Health chiefs face questions on €3 million top-up payments
Chair of PAC says ‘a wink and nod is not good enough’
The Dáil Public Accounts Committee (PAC) is to investigate the payment of more than €3 million to senior executives in State-funded voluntary hospitals and agencies in allowances and benefits on top of salary.
The chairman of the Public Accounts Committee John McGuinness said today that it had been waiting for the completion of the report by HSE internal audit into these payments and would question senior health service figures on the findings .
The HSE is due to come before the Public Accounts Committee in November.
Mr McGuinness said he would be concerned at suggestions in the report that some agencies maintained they had received verbal approval from the Department of Health to breach official pay rates.
The report found that such agreements were not documented in Department of Health files.
Mr McGuinness said that good governance would indicate that all files should be written and that “a wink and nod is not good enough”.
The report found that managers in voluntary hospitals and agencies in the health sector were receiving additional allowances and benefits financed from both State funds and private sources.
Among the top-up payments and benefits being provided using funds allocated by the HSE to the voluntary bodies are private health insurance cover, motor allowances and extra duty allowances.
The report said there are at least 36 specific allowances and additional benefits being paid by agencies from HSE funds at a cost of €3.224 million.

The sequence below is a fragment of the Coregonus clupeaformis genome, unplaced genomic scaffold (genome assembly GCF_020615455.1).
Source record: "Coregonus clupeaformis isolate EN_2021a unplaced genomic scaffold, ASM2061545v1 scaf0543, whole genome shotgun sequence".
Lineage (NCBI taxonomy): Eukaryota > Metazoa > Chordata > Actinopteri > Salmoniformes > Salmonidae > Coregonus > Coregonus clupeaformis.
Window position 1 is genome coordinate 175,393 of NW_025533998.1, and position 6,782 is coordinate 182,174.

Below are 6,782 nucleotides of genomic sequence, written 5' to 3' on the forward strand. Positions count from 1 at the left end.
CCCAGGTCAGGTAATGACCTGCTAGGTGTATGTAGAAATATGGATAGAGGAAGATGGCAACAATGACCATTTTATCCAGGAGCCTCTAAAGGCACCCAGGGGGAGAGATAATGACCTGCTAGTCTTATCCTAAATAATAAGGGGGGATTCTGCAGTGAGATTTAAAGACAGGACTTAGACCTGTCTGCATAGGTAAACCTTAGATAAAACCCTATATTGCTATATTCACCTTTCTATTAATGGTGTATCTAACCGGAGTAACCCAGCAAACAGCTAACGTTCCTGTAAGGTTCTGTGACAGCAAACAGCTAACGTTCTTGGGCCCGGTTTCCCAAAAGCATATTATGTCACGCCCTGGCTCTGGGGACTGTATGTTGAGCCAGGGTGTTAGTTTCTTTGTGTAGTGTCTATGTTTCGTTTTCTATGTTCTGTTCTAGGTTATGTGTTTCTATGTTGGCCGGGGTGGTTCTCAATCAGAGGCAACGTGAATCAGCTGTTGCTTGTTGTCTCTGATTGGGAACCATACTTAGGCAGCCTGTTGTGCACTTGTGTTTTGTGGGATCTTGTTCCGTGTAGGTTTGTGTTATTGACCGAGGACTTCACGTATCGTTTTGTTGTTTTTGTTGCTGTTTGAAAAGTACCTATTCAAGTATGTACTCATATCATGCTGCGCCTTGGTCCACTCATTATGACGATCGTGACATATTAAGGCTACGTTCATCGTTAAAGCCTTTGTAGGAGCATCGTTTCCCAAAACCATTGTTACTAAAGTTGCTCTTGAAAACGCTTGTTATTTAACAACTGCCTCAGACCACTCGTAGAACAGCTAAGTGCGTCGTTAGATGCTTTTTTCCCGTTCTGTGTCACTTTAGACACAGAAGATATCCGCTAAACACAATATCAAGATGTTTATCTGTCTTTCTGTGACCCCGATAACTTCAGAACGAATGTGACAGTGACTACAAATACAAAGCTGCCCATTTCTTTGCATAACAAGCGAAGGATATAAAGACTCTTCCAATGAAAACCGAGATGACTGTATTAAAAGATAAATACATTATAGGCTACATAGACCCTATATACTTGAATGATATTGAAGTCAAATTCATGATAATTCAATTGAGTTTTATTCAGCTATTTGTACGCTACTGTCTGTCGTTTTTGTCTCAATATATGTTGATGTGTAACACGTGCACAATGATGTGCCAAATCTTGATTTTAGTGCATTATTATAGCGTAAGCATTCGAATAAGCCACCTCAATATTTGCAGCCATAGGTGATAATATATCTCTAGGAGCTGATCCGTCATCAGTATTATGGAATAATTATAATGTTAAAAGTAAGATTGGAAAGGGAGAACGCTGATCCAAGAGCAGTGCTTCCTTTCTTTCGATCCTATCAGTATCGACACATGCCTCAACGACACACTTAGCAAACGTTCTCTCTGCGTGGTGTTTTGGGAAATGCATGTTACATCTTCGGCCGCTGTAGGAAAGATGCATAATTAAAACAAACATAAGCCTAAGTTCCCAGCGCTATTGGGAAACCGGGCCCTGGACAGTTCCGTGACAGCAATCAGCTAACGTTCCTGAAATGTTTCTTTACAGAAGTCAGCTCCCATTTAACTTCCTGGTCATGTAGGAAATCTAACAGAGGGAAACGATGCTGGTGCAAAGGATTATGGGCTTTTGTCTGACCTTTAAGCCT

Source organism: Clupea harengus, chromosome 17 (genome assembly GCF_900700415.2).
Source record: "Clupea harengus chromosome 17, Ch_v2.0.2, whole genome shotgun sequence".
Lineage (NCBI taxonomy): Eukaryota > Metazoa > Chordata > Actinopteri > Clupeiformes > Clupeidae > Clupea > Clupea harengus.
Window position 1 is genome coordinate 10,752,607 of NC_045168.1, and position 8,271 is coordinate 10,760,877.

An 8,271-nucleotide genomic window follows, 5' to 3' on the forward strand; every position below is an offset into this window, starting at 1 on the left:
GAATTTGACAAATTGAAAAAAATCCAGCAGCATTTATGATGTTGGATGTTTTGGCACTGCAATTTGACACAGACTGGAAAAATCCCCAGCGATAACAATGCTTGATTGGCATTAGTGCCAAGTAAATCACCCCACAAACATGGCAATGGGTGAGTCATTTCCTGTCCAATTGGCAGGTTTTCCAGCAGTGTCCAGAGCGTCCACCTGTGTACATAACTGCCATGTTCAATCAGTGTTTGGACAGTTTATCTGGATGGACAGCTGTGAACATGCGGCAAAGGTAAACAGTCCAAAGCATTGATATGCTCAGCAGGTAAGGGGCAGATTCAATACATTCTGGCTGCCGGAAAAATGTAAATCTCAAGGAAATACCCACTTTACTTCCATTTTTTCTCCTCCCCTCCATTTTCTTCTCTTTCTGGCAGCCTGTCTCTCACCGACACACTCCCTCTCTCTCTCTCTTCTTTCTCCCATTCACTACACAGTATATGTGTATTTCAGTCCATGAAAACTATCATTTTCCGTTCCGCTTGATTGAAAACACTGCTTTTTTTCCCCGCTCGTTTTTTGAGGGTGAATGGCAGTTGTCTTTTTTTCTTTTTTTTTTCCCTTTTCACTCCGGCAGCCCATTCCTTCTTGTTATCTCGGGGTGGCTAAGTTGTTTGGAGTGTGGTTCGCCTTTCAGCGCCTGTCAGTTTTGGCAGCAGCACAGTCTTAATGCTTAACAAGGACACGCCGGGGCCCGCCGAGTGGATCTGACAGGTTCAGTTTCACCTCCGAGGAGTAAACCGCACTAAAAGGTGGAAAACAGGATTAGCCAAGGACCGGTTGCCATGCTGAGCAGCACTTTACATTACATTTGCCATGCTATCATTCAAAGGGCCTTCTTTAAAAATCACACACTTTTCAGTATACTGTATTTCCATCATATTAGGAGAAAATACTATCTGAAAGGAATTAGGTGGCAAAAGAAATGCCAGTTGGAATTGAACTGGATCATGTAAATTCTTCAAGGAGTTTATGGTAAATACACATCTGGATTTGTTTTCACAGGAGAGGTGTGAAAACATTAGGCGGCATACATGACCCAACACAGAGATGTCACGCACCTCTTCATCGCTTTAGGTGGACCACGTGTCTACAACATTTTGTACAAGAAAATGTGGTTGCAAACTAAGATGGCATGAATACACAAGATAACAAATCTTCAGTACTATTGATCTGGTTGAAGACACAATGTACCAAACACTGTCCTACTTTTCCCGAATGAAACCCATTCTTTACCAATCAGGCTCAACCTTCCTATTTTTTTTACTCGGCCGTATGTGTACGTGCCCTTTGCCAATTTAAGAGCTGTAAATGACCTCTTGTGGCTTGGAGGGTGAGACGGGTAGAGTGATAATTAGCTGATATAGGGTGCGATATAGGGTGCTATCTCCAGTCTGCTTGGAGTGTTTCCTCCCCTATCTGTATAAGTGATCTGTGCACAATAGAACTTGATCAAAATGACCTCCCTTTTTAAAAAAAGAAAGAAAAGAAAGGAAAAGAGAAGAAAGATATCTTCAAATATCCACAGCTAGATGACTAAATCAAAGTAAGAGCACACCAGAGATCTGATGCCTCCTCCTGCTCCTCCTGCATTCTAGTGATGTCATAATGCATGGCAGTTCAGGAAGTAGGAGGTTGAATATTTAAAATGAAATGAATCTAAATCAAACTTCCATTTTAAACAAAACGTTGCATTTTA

The unpublished report also maintained that 13 agencies were paying €912,000 to nearly 50 managers in top-up salary, allowances and benefits from private funds separate to the State allocations to the voluntary organisations. The report said that some agencies were paying contributions of up to 46.6 per cent of salary into the private pension plans of managers as they had not been accepted into State superannuation schemes.
The 70-page report investigated remuneration of senior managers in organisations known as “Section 38 agencies”, which include voluntary acute hospitals and voluntary agencies providing services for people with disabilities.
The report said at least 36 separate allowances were being paid to nearly 250 managers in voluntary agencies.. It said some of the allowances such as for health insurance were not contained in sanctioned public service pay scales.
It found thatsome agencies were paying “on call-type allowances” to non-clinical management.
A total of 12 managers in six institutions received private health insurance cover at a cost of €34,654.
Four executives in one agency shared €89,415 as a “contribution to hospital management group allowance”.
Two senior staff members in one agency received €53,065 between them as an allowance for additional management duties.
The report said most of the non-standard allowances dated back to before the establishment of the HSE. The report said that payments for chief executives evolved over many years on a agency-by-agency basis. It said thatin cases where management pay exceeded theofficial scales, the agencies argued that they had received verbal approval in the past from the Department of Health. However, the report saidthere were no records of such agreements in the department’s files.